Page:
- It ignores the practical benefits of arbitration as compared to the court system for vindicating the types of injuries that consumers most often suffer (pp. 1-3, below);
- It greatly exaggerates the supposed benefits of class actions (pp. 3-8);
- It ignores the significant role of government enforcement—particularly the CFPB’s own enforcement and supervision processes—in protecting consumers (pp. 8-9).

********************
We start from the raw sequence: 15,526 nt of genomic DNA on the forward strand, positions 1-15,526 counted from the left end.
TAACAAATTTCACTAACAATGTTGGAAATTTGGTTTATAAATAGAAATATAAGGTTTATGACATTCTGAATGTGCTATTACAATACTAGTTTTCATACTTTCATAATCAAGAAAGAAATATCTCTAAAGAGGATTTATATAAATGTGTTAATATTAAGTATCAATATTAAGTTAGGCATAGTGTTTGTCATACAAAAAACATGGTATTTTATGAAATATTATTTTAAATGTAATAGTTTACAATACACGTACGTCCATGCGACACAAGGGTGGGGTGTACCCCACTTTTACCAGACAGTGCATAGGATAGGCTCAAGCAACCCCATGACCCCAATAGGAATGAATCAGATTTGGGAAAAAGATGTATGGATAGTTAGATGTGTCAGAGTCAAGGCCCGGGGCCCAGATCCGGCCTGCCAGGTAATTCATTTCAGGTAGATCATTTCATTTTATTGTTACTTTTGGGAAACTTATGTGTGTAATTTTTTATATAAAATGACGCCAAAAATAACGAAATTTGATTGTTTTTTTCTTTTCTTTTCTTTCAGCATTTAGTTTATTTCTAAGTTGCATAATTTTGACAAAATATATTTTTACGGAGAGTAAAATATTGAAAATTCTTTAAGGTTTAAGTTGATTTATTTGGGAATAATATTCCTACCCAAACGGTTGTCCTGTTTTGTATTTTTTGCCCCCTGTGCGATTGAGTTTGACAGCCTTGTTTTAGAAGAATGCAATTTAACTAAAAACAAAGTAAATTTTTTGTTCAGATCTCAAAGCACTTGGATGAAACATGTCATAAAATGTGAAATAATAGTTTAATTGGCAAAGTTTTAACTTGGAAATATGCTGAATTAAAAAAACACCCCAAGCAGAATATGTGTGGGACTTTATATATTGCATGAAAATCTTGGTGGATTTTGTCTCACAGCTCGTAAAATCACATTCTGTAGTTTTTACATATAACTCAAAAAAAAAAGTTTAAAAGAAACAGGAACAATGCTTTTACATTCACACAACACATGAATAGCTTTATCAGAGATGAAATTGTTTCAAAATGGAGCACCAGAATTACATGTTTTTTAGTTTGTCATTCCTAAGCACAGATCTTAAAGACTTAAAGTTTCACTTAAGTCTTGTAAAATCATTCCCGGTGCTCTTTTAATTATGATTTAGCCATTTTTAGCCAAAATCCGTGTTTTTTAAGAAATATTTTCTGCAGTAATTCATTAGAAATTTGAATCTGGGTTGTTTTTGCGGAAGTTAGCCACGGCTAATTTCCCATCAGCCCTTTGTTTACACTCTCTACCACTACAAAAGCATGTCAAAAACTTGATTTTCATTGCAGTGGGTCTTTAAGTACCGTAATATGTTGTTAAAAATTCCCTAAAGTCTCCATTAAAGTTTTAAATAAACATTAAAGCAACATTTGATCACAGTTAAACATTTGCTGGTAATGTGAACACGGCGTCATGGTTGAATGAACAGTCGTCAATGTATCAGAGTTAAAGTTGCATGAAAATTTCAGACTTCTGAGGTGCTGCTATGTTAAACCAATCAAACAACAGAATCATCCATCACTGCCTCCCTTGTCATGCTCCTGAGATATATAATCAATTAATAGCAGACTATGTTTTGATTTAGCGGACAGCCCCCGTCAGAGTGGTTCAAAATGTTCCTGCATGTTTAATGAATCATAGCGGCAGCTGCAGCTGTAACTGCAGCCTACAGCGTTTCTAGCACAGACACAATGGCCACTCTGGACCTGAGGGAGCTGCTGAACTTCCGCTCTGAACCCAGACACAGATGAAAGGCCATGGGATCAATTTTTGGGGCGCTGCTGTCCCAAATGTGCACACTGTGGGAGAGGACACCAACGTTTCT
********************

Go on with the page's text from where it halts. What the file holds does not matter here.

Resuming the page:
- It fails to consider the benefits that arbitration provides to injured parties in a variety of contexts—including in consumer arbitrations, when consumers are not discouraged by plaintiffs’ lawyers and others from invoking arbitration (pp. 9-14); and
- It wrongly denies the reduced transaction costs resulting from arbitration, which produce lower prices for consumers (pp. 14-18).
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